As with large range of visual light digital cameras, certain models of infrared imagers come with the ability to record video in infrared. Such a feature is not considered standard across all models, but is available subject to an individual’s requirements and budget.
Laserlight / Backlight / LED light
Most thermal imaging cameras come with a single laser pointer allowing a user to specifically target the object that needs to be measured/captured. It is important to note that often the laser pointer is offset from the camera itself so that it may not always represent the exact center of the resulting image. The laser dot will not appear in the infrared image, but for those models which allow for normal visual pictures to be taken, the laser dot will be visible.
A backlight is generally considered standard so that the LCD display is visible if working in the dark or dimly lit environments.
An LED work light to illuminate a work area is one feature that will be of particular benefit and importance for those applications where the camera will be operated in low-light environments.
In comparison to infrared thermometers where emissivity is either fixed or adjustable, infrared cameras allow for manual adjustment of emissivity. For those unfamiliar with emissivity, it is a very important factor in infrared technology that can influence the accuracy of temperature measurements. A more detailed explanation on emissivity and its impact on infrared technologies such as thermal imaging cameras can be found here.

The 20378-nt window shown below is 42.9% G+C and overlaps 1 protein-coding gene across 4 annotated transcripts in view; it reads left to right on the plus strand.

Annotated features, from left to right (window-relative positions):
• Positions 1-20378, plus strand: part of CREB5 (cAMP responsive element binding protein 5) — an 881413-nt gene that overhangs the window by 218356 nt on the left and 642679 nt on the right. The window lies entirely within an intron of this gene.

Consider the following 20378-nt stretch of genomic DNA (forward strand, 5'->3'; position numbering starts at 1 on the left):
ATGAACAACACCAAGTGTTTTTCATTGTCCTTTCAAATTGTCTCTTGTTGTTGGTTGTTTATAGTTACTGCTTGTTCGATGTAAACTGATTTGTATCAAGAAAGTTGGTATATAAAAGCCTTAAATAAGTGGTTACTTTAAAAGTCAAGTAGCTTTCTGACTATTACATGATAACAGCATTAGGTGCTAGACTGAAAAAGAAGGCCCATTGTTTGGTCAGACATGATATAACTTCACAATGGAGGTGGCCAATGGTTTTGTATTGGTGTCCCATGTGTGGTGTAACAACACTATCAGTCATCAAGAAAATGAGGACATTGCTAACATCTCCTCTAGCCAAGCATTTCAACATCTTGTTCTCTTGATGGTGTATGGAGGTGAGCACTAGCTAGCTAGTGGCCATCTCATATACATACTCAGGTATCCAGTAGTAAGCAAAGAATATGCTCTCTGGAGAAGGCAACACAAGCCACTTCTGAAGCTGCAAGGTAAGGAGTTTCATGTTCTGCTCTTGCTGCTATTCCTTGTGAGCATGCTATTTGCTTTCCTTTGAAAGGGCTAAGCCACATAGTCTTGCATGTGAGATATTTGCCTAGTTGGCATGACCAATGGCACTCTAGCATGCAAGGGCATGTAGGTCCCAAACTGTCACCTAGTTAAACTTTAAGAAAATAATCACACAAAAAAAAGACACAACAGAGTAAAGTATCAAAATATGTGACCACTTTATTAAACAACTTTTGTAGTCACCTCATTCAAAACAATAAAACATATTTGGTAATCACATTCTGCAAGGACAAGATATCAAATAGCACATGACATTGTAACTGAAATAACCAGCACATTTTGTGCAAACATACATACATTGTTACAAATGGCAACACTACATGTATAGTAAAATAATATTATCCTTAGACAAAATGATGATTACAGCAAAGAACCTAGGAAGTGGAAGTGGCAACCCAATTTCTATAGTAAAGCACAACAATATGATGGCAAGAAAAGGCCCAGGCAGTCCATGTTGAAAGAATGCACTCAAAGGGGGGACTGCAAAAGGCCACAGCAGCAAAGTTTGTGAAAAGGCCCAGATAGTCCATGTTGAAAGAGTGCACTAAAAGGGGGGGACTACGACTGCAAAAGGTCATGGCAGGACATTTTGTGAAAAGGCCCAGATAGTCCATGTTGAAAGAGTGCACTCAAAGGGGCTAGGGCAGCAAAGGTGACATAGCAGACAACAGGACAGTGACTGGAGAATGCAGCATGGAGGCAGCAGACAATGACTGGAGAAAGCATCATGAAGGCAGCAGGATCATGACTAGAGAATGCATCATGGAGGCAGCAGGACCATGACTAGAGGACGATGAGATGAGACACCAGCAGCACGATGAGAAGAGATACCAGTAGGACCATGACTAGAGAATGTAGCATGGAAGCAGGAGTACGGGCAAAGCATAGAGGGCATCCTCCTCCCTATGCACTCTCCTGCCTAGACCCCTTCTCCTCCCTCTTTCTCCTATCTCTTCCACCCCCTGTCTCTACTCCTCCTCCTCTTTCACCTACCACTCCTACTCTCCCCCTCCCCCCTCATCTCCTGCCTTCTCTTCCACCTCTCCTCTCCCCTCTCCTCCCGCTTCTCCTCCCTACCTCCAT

Thermal imagers make an adjustment to take into account these factors via the emissivity settings to ensure that accurate temperature readings are obtained.
Certain models of cameras also have a feature which allow users to compensate for reflected background temperature. In environments such as a factory where there may be several pieces of machinery in operation (all in close proximity to one another and all emitting heat), the temperature reading of one machine may be influenced by the heat reflected from the others. Such a feature would therefore be important where very precise temperature readings may be required.
Compass / GPS
A common feature of infrared cameras is an in-built compass which automatically adds the camera pointing direction to images for inclusion in reports.
Similarly, some models come with a GPS function which allows geo-location data to be automatically added to each image to enable objects to be easily identifiable. This would be of particular benefit for applications within a large factory or other setting where multiple pieces of machinery are being monitored and it may be difficult to identify the specific individual object from the image alone. It also assists in those applications where reports need to be submitted to third parties.
Technological advancements in wireless connectivity in recent years has allowed certain models of thermal imaging cameras to be able to connect with mobile phone and tablet applications to enable images to be viewed online and for ease in sharing critical information with third parties without users needing to leave the field. Such a feature would be of benefit for those applications where prompt off-site analysis and reporting of results are important.